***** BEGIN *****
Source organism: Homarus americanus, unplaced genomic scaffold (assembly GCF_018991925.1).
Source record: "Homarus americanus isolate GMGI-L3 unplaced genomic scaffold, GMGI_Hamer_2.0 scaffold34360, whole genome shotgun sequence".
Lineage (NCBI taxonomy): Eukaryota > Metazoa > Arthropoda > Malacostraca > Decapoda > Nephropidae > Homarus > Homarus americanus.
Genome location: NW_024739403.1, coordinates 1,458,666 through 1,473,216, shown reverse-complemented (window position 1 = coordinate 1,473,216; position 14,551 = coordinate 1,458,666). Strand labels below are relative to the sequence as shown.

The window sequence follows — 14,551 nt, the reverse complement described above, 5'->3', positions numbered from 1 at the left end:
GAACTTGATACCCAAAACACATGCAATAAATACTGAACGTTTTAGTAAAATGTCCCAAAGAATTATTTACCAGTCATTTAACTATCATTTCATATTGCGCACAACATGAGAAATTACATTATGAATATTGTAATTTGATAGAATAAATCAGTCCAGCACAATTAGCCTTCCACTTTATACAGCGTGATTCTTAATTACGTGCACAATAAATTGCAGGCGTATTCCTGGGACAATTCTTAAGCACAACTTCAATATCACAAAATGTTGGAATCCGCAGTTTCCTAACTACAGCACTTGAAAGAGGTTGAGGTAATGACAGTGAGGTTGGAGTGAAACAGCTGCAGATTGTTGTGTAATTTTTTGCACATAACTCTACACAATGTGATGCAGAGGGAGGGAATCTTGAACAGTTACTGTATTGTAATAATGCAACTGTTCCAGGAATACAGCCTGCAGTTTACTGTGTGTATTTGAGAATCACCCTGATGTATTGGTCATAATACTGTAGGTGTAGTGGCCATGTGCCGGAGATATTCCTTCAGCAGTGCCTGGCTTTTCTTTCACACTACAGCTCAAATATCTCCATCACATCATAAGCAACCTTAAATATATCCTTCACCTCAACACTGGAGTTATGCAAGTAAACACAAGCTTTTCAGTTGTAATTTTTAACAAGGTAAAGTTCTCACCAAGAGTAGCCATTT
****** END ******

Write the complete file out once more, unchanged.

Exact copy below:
Source organism: Homarus americanus, unplaced genomic scaffold (assembly GCF_018991925.1).
Source record: "Homarus americanus isolate GMGI-L3 unplaced genomic scaffold, GMGI_Hamer_2.0 scaffold34360, whole genome shotgun sequence".
Lineage (NCBI taxonomy): Eukaryota > Metazoa > Arthropoda > Malacostraca > Decapoda > Nephropidae > Homarus > Homarus americanus.
Genome location: NW_024739403.1, coordinates 1,458,666 through 1,473,216, shown reverse-complemented (window position 1 = coordinate 1,473,216; position 14,551 = coordinate 1,458,666). Strand labels below are relative to the sequence as shown.

The window sequence follows — 14,551 nt, the reverse complement described above, 5'->3', positions numbered from 1 at the left end:
GAACTTGATACCCAAAACACATGCAATAAATACTGAACGTTTTAGTAAAATGTCCCAAAGAATTATTTACCAGTCATTTAACTATCATTTCATATTGCGCACAACATGAGAAATTACATTATGAATATTGTAATTTGATAGAATAAATCAGTCCAGCACAATTAGCCTTCCACTTTATACAGCGTGATTCTTAATTACGTGCACAATAAATTGCAGGCGTATTCCTGGGACAATTCTTAAGCACAACTTCAATATCACAAAATGTTGGAATCCGCAGTTTCCTAACTACAGCACTTGAAAGAGGTTGAGGTAATGACAGTGAGGTTGGAGTGAAACAGCTGCAGATTGTTGTGTAATTTTTTGCACATAACTCTACACAATGTGATGCAGAGGGAGGGAATCTTGAACAGTTACTGTATTGTAATAATGCAACTGTTCCAGGAATACAGCCTGCAGTTTACTGTGTGTATTTGAGAATCACCCTGATGTATTGGTCATAATACTGTAGGTGTAGTGGCCATGTGCCGGAGATATTCCTTCAGCAGTGCCTGGCTTTTCTTTCACACTACAGCTCAAATATCTCCATCACATCATAAGCAACCTTAAATATATCCTTCACCTCAACACTGGAGTTATGCAAGTAAACACAAGCTTTTCAGTTGTAATTTTTAACAAGGTAAAGTTCTCACCAAGAGTAGCCATTT